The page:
Nature Bytes

Nature Bytes

Size of forest matters for lemurs

The occurrence probability of some of the lemur species in a tropical dry forest increases with fragment size but can increase or decrease with fragment isolation depending on the species, according to a study published in PLOS ONE. Lemurs live only in Madagascar, and nearly all species are at risk of extinction primarily due to habitat loss and fragmentation. The effects of forest loss and of forest fragmentation are not well understood, however. To assess their impact, researchers from University of Toronto surveyed lemurs in fragmented dry deciduous forest in Ankarafantsika National Park, Madagascar between June and November 2011, observing six lemur species in 42 forest fragments. They then used incidence function models to examine whether the lemurs formed metapopulations, spatially-separated populations within a species, in a fragmented landscape. In their simulations, the researchers found that three of the lemur species did form metapopulations in forest fragments. Within these metapopulations, occurrence was affected by forest fragment size and isolation. However, fragment size appeared to be more important in determining lemur occurrence, with larger forest patches being associated with increased lemur occurrence. Madagascar forests are becoming increasingly fragmented, and this work helps clarify how lemurs respond.

India’s rivers contaminated by metals

According to a recent report published by the Central Water Commission, 42 rivers in India are polluted with at least two toxic heavy metals. Ganga, the national river, is polluted with five heavy metals — chromium, copper, nickel, lead and iron. Contaminants are finding their way to the rivers and are adversely affecting their health. Lack of monitoring and enforcement also makes it difficult for countries and regions to understand and deal with this challenge. Metal contamination in the environment is one of the persistent global environmental problems. This contamination is caused by continuous growth of industries like mining, tannery, and electroplating. Unlike organic contaminants, heavy metals are nonbiodegradable and also carcinogenic. Heavy metals such as zinc, copper, nickel, mercury and arsenic tend to accumulate in organisms, which may lead to a reduction in species diversity. The present report attempts to provide the water quality scenario of Indian rivers.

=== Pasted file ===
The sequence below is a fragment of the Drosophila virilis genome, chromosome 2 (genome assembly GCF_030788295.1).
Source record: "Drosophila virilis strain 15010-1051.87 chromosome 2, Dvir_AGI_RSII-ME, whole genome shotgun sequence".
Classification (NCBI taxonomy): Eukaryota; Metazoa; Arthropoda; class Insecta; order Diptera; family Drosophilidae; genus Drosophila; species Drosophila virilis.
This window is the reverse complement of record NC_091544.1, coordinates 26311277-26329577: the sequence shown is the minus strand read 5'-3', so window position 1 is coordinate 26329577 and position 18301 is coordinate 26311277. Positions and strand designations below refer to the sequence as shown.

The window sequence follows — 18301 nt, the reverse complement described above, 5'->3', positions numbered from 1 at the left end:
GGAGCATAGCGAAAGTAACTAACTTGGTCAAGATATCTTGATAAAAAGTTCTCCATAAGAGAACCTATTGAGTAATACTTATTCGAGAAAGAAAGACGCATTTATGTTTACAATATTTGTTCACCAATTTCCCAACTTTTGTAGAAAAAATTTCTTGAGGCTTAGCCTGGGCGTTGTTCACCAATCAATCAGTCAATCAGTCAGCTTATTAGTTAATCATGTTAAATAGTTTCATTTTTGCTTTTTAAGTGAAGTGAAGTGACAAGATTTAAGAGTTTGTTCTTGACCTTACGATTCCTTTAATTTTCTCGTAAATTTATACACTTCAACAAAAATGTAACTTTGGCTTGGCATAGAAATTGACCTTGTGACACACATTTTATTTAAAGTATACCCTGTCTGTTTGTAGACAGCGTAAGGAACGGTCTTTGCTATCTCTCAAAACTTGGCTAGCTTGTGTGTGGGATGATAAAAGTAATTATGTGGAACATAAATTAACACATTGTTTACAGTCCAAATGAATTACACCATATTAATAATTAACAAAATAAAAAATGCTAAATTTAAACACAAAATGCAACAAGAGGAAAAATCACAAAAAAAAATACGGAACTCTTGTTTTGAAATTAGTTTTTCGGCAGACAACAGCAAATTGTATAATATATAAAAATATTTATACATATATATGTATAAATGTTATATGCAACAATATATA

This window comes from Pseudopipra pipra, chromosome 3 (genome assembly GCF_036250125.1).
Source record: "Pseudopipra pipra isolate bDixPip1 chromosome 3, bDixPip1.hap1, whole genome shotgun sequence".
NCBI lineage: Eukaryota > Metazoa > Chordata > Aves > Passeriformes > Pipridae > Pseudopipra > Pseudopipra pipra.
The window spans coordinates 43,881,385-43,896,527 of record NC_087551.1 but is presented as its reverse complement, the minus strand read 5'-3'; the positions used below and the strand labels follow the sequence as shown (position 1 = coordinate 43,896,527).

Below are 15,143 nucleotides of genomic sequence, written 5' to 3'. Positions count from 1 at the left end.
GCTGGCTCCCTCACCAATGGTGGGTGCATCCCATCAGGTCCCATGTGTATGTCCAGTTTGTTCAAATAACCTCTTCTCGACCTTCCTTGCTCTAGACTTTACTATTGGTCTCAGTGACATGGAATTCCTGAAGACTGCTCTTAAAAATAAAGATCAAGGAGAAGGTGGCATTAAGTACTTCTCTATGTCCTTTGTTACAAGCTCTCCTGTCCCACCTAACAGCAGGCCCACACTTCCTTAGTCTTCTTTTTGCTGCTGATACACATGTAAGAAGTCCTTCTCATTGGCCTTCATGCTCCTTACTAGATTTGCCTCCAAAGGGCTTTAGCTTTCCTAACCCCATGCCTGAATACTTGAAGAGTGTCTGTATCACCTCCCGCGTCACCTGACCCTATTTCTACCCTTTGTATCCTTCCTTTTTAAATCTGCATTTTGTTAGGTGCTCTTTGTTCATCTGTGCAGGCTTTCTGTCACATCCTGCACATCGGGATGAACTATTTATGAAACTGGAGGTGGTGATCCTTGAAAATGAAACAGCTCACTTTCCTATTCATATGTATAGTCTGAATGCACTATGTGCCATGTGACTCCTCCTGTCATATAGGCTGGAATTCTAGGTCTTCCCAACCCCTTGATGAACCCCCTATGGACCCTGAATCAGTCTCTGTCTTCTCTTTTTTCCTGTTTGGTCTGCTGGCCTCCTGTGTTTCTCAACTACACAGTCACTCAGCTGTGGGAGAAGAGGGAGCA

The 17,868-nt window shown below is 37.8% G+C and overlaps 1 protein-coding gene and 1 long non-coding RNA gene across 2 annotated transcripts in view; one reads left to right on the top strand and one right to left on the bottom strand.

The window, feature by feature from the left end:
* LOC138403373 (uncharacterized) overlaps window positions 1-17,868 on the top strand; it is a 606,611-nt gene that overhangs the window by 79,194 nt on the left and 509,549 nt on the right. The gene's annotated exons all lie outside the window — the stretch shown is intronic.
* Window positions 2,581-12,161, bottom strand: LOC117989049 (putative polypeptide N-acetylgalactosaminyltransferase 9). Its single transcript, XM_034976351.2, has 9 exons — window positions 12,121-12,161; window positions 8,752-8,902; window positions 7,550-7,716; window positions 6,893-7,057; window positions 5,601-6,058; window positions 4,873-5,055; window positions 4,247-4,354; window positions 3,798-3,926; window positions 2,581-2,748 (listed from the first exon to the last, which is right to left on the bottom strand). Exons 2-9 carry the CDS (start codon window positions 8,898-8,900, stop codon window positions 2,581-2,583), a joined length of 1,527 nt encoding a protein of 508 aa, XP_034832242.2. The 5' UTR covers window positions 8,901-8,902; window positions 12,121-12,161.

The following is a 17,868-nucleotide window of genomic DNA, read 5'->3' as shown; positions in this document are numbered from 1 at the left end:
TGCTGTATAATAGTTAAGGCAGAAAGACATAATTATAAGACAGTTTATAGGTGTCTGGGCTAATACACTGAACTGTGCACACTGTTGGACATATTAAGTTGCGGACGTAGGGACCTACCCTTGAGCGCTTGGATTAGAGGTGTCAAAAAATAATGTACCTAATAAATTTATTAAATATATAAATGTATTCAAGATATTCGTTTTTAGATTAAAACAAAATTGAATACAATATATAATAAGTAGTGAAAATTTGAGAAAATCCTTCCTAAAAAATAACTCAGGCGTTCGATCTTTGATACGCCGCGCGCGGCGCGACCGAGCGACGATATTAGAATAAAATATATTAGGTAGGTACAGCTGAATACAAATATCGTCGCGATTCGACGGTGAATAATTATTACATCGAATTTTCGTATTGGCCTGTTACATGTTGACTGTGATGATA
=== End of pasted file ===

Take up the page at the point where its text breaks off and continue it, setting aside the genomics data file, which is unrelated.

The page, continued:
Plastic Paradise

The invention of synthetic plastic created an era of disposable products. Watertight and endlessly malleable, plastic is the perfect invention yet, its miraculous durability is also its curse because it never goes away. The documentary, Plastic Paradise, takes a look at some of the damages that it does on the environment. Plastic Paradise begins with a disturbing image of a dead bird being cut open, as plastic objects are removed from its stomach. This leads to a brief history of plastic. Anyone who has visited a beach has encountered plastic residue, but viewers may not realise the extent of the problem. The centrepiece of the film is a journey that Angela Sun, the director, takes to the Midway Atoll, USA. The large island in the Pacific has become a massive garbage dump that Sun’s camera explores. The enormous amount of waste has proved deadly to the large population of albatrosses that are one of the island’s primary residents. To watch the documentary, visit